7. Genevieve #

    Paige, I’m pretty cynical in general, so that’s undoubtedly true. That said, I *do* really love the Harry Potter-verse, despite not actually caring too much for his character, and not letting myself think too hard about his circumstances. I just really hate the fact that, despite being a bit of jerk, Draco had some really cogent points to make about the preferential treatment that Harry received from his professors, which were never treated seriously by the other characters – and presumably not by the author, either – just because he was the “bad guy” and Harry the untouchable hero. Still, the positive elements of the story tend to outweigh that (though I stand by my argument that the Percy Jackson books are superior.)

    As for the Golden Compass, well, I will admit that if the book had held my attention well enough to get me to read the sequels, I might have found something to challenge my perspective… but from the first book on its own, there was not a single redeeming characteristic about the heroine. It is definitely not a book I would encourage my children to read. All she ever did was lie, and all she ever got was rewarded for it. That was pretty much the crux of her character: “How can I use deception to get me out of this jam?” I couldn’t muster up even an ounce of sympathy for her.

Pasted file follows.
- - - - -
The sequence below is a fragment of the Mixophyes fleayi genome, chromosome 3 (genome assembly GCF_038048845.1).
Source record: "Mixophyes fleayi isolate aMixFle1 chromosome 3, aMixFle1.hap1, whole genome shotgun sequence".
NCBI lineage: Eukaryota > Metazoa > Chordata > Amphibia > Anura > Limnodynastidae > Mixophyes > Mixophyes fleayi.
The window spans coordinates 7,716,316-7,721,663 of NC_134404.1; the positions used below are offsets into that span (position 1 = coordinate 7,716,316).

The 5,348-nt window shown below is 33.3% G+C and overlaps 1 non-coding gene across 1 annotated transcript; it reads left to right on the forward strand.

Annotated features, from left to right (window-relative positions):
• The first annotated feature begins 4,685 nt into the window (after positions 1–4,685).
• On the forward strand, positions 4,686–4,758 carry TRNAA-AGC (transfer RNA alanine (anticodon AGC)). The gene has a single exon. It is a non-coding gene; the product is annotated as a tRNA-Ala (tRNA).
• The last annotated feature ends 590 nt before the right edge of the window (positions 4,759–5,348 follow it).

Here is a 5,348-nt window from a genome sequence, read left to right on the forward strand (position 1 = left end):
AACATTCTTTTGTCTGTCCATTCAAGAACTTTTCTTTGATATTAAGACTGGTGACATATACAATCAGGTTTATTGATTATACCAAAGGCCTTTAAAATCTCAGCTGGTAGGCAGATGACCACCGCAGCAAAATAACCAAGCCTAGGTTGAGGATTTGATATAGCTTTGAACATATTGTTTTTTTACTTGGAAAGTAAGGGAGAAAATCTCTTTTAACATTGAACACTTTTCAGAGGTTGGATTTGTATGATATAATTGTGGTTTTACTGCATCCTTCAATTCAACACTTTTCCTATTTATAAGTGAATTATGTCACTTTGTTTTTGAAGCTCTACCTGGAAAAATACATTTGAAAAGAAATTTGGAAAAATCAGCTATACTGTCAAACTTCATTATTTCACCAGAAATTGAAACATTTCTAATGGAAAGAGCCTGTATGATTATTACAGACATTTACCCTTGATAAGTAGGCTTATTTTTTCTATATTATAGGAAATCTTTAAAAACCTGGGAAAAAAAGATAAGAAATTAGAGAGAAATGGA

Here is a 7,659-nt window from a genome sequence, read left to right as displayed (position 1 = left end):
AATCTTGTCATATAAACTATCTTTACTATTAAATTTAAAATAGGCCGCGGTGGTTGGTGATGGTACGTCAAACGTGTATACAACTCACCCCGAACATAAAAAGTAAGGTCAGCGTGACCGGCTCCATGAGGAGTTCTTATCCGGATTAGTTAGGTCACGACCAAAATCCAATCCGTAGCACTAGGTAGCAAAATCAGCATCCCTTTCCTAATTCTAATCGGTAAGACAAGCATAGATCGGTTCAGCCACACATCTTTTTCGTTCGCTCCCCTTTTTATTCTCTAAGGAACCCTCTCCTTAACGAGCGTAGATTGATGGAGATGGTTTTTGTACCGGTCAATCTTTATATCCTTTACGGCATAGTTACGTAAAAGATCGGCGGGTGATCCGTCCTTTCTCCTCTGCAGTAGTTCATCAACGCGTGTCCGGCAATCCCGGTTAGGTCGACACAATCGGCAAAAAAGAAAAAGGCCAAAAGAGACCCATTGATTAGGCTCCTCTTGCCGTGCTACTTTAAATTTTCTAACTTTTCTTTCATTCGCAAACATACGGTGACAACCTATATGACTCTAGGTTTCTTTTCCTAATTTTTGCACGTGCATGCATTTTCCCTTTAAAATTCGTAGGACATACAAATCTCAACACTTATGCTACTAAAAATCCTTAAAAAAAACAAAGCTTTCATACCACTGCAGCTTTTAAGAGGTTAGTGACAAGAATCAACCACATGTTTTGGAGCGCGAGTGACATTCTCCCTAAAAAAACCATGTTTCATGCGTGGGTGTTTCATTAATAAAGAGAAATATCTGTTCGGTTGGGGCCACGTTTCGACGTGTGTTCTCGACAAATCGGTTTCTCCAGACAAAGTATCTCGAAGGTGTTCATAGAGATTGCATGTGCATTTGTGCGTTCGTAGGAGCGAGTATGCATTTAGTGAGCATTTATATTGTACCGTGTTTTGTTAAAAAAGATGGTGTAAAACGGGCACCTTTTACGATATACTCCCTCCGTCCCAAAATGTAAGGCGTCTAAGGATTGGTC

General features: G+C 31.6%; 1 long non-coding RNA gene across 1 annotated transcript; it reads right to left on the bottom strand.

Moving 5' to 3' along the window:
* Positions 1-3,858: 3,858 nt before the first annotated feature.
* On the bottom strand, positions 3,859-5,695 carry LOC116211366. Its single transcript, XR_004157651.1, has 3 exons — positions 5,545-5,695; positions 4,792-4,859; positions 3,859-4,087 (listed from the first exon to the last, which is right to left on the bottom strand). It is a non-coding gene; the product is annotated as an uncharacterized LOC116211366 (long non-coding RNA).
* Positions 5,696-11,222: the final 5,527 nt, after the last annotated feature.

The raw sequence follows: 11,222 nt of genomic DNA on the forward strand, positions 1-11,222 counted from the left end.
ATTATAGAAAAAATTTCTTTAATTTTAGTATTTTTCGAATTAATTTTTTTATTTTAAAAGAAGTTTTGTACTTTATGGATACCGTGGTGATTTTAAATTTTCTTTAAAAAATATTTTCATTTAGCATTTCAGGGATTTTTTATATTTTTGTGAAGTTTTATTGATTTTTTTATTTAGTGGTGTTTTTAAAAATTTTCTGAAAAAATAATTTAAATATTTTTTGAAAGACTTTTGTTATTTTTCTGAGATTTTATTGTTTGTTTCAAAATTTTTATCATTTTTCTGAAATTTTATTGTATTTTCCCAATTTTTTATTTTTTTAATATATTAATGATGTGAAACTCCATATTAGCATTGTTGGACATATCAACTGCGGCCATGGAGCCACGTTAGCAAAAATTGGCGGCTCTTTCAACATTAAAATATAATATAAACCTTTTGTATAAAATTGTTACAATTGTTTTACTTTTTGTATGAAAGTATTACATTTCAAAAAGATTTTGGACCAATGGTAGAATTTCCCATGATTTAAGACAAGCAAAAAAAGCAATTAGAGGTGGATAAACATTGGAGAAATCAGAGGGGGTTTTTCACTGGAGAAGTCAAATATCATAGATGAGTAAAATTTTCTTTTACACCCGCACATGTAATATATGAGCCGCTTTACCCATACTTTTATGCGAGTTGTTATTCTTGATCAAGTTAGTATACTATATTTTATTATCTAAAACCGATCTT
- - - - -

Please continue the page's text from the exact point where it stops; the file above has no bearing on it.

8. Matthew Belinkie OTI Staff #

    @Genevieve – Okay, I did a little digging on the question of other wizarding schools, and I found some interesting things.

    Believe it or not, J.K. Rowling says on her official site that ALL magical children in England go to Hogwarts. There may be schools in other countries, but Hogwarts is it for the U.K.:

    In another interview, Rowling says that Hogwarts has about 1,000 students:
    That means there are about 140 magical children born in England per year, period.

    And sure enough, it turns out that in Rowling’s mind, there are only 3,000 wizards IN ALL OF ENGLAND: